How Does It Drive?
The QX50 sits a few inches lower than its competitors. Combined with the carlike layout of the cabin, it makes the driving position feel more like a sedan than a crossover. You get the same feeling on the road, as the QX has the sturdy feel of an athletic vehicle.
The steering is very direct and precise but it’s also rather heavy at lower speeds. The increased ride height means the suspension will roll slightly when you’re driving aggressively, yet the QX always feels composed and nimble. It’s a quiet place to spend time, too, especially when driven through rough urban terrain.
The V6 creates a wonderfully satisfying sound to match its thrust as you near its 7,000-rpm power peak. It makes you really want to drive this crossover hard. And unlike some of the QX’s competitors that can feel slow off the line, the response from this V6 is always immediate and crisp. Slide the transmission over to Sport mode and it will expertly downshift as you enter a corner, putting you in the right gear to fully enjoy the engine’s power. Fun? It can be, yes.
How Does It Rate in Terms of Interior Comfort?
Slide behind the wheel of the QX50 and the cabin does feel a little dated. That’s not surprising considering everything you see and touch has been around since 2008. The interior just isn’t as wide or airy-feeling as some in this Infiniti’s class.
Similarly, the 7-inch navigation screen that was perfectly acceptable and even large five or six years ago seems small today. But despite the Infiniti’s age, all the leathers, woods and soft padding in the QX feel luxurious.
The additional legroom in the rear seat makes it a very comfortable place to ride, even for taller passengers. The only drawback here is that the roof line slopes down slightly at the back of the window, so taller riders might need to mind the low clearance.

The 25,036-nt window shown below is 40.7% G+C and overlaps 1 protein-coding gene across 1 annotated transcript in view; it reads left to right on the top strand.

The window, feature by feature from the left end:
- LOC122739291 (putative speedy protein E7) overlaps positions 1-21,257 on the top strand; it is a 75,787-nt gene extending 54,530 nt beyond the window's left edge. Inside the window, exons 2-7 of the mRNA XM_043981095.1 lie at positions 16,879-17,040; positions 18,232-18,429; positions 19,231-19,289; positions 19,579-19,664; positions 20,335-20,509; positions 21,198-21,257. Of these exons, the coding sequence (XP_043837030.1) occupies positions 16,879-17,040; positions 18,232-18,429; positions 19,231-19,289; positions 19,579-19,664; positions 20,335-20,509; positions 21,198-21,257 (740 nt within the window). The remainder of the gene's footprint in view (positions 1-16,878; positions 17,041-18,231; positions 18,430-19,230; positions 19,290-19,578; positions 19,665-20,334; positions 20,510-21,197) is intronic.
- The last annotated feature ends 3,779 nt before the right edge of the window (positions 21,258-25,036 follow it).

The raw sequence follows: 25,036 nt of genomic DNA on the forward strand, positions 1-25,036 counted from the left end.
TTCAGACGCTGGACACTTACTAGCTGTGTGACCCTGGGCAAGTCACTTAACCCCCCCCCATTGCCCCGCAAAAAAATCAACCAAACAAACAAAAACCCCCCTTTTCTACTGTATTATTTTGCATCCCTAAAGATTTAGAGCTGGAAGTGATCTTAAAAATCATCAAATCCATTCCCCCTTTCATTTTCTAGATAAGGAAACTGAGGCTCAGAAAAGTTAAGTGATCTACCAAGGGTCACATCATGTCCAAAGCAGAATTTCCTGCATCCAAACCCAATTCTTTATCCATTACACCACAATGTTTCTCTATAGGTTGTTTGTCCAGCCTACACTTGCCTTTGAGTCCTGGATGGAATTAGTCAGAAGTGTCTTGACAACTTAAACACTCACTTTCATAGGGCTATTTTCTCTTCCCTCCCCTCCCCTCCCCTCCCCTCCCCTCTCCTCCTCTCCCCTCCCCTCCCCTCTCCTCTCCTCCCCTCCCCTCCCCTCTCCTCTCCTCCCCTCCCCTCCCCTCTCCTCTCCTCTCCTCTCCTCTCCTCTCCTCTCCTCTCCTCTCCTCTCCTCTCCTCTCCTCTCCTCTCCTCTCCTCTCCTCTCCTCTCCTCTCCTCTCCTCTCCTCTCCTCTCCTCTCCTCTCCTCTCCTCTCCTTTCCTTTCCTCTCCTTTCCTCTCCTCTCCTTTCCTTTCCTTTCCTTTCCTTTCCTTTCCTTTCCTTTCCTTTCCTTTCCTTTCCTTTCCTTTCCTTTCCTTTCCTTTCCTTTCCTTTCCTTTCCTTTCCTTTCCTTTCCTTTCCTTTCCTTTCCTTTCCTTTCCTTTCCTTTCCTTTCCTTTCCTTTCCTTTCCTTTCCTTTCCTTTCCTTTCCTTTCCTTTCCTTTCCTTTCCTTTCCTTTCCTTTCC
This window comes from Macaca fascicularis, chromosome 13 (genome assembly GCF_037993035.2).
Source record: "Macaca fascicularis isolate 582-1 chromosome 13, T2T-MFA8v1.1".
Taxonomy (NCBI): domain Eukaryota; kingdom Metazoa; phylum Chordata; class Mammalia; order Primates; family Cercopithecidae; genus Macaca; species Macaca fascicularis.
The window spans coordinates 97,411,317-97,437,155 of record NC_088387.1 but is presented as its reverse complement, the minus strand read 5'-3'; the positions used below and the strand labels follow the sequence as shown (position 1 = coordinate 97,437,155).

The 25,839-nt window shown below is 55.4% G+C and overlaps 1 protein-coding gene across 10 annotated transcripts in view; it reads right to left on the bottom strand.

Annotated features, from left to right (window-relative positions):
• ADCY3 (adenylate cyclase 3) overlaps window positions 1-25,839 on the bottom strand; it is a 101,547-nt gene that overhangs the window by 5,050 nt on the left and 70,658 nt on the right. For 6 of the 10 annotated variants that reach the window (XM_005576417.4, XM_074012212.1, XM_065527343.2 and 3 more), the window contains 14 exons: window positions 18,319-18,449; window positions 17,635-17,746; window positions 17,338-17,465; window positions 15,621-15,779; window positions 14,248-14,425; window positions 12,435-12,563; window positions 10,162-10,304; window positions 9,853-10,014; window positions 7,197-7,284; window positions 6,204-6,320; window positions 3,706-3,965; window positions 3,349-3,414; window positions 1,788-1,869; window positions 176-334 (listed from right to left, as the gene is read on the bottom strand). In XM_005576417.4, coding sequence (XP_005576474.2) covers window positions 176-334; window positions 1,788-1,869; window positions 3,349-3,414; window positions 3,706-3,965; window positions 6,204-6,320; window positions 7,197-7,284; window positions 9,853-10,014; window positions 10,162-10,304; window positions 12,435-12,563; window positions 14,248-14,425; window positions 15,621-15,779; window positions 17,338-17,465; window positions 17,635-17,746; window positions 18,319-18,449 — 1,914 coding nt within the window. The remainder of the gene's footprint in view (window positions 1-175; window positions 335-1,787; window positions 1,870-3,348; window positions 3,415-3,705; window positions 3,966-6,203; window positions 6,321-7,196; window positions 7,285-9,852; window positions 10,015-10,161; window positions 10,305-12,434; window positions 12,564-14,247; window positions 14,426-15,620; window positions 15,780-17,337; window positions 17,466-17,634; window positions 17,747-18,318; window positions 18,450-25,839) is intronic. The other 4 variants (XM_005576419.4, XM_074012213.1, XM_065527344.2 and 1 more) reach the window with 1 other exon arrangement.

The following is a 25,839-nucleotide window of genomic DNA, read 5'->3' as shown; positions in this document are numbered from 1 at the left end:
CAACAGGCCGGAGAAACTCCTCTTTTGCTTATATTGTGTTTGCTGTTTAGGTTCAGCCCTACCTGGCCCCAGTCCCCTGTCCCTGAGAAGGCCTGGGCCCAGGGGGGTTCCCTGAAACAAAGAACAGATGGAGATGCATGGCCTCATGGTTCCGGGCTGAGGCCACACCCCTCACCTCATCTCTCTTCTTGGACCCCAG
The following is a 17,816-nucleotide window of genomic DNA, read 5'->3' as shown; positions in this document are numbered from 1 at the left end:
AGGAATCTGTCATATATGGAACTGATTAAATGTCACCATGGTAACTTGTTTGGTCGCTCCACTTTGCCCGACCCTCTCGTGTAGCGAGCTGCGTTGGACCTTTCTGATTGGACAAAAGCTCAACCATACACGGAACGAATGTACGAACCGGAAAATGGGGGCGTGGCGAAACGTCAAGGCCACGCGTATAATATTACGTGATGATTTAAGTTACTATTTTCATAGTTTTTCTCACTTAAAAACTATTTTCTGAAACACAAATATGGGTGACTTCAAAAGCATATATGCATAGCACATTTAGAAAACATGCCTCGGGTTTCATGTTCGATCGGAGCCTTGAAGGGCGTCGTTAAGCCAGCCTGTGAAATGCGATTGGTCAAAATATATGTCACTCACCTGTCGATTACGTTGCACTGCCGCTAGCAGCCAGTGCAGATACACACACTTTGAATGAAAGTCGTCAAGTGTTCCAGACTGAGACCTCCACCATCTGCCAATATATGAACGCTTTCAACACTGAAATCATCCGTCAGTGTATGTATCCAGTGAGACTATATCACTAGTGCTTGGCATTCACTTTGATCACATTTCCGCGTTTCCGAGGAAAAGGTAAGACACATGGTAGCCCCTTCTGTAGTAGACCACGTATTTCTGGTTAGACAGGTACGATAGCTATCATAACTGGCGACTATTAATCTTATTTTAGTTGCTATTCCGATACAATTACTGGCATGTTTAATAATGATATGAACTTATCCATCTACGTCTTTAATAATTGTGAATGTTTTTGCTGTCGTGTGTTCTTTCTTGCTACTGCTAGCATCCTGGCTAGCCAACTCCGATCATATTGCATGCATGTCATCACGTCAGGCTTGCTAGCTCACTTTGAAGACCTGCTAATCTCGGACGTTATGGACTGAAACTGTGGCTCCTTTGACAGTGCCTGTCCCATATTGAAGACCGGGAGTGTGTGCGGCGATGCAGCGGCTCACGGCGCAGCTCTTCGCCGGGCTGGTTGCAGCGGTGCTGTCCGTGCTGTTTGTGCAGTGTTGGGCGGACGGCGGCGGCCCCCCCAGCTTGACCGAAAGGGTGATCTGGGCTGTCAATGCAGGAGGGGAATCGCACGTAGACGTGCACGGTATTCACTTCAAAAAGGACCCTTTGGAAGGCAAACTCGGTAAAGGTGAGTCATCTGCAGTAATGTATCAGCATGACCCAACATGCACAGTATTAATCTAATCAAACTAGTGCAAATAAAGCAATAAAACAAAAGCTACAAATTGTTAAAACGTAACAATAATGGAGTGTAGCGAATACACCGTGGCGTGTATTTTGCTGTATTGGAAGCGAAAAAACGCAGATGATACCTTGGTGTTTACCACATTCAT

Our loaded test vehicle had a wide array of features like an optional coat hanger that folds down from the back of the driver seat to hold your suit jacket. Perhaps even more helpful for those who will use the QX as a utility vehicle is the power-folding rear seat. This feature allows the seats not only to be lowered to load large packages from the rear, but also raised back up with the push of a button in the center console.
What Kind of Mileage Does It Deliver?
Both rear-drive QX50s and all-wheel-drive models are rated to deliver 20 mpg in combined driving (17 city/24 highway). This fuel economy rating is a bit lower than some of the Infiniti’s competitors. For instance, an all-wheel-drive Lexus NX 200t returns 24 mpg combined and the Acura RDX with all-wheel drive is rated to deliver 22 mpg combined.
What Are Its Closest Competitors?
The Acura RDX doesn’t handle quite as well as the Infiniti, but it offers more interior room overall. Like the Infiniti, the RDX comes with a V6 engine only, although it gets slightly better mileage than the QX.
Introduced just last year is the Lexus NX 200t luxury crossover. It sits tall and packs a turbocharged four-cylinder engine under its hood. The Lexus has more rear-seat legroom but less cargo capacity than the QX50. Lexus also offers a hybrid version of the NX as well, if you’re interested in maximum mileage.
Why Should You Consider This Car?
It’s one of the most rewarding crossovers to drive, and the sleek design backs that up. The longer wheelbase now makes the QX a legitimate five-passenger vehicle.
Why Should You Think Twice About This Car?
As nicely as the QX50 drives, it feels old. Slide into just about any other competitor’s crossover in this size class and it will feel more modern. The Infiniti isn’t lacking equipment or technology. It’s just presented in a way that’s a bit outdated.
Edmunds attended a manufacturer-sponsored event, to which selected members of the press were invited, to facilitate this report.